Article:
Bullitt was born to William Christian Bullitt and Mildred Ann Fry. He was named after Joshua Fry, a notable figure in American colonial history and one of Mildred's ancestors. He was the oldest of ten children, though only six lived past age 25. Among his siblings were John Christian Bullitt, Susan Peachy Bullitt (who would later marry Senator Archibald Dixon) and Thomas Walker Bullitt, father of William Marshall Bullitt.
Bullitt attended Centre College, then studied law at the University of Virginia.
Bullitt was admitted to the bar in 1844.
He served as a state representative from Louisville beginning in 1851. In 1861 he was elected to the Court of Appeals (Kentucky's highest court at the time). He served as Chief Justice in 1864 and 1865.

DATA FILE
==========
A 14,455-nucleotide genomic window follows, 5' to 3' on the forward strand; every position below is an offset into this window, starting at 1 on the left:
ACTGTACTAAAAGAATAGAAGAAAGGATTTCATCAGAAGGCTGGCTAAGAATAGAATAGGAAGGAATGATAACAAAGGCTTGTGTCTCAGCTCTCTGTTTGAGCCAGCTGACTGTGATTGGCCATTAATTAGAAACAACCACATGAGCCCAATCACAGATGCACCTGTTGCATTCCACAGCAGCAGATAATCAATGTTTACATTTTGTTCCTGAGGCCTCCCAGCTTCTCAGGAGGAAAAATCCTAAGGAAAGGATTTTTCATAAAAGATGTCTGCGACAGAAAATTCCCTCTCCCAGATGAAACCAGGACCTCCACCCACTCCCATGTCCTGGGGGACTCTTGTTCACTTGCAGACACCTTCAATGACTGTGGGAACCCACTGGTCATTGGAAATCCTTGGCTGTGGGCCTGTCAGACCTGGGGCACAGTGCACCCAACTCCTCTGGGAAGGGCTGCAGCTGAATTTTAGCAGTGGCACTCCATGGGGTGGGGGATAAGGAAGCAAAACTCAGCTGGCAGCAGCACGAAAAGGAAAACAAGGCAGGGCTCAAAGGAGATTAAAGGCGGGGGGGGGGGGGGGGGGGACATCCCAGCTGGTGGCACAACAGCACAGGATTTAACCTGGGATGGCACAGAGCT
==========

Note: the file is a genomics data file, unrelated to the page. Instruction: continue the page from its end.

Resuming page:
Bullitt was arrested in July 1864 at the direction of General William Tecumseh Sherman for sympathizing with the Confederacy. He was sent to Tennessee with others suspected of similar crimes, possibly to be sent to the lines. He was returned to Louisville and the Court of Appeals on December 6, 1864.
General Stephen G. Burbridge stated that Bullitt's release was part of an exchange of prisoners between Confederate General Nathan Bedford Forrest and Federal General Washburne, and that Bullitt "was liable to re-arrest, ought to have been re-arrested and hung, and would have been arrested had he not escaped."
Bullitt fled to Canada and was removed from office in June 1865.
Bullitt was married to Elizabeth B. Smith in 1846. Among their children was Joshua Fry Bullitt, Jr. (born 1856), who would also become a notable lawyer and political figure.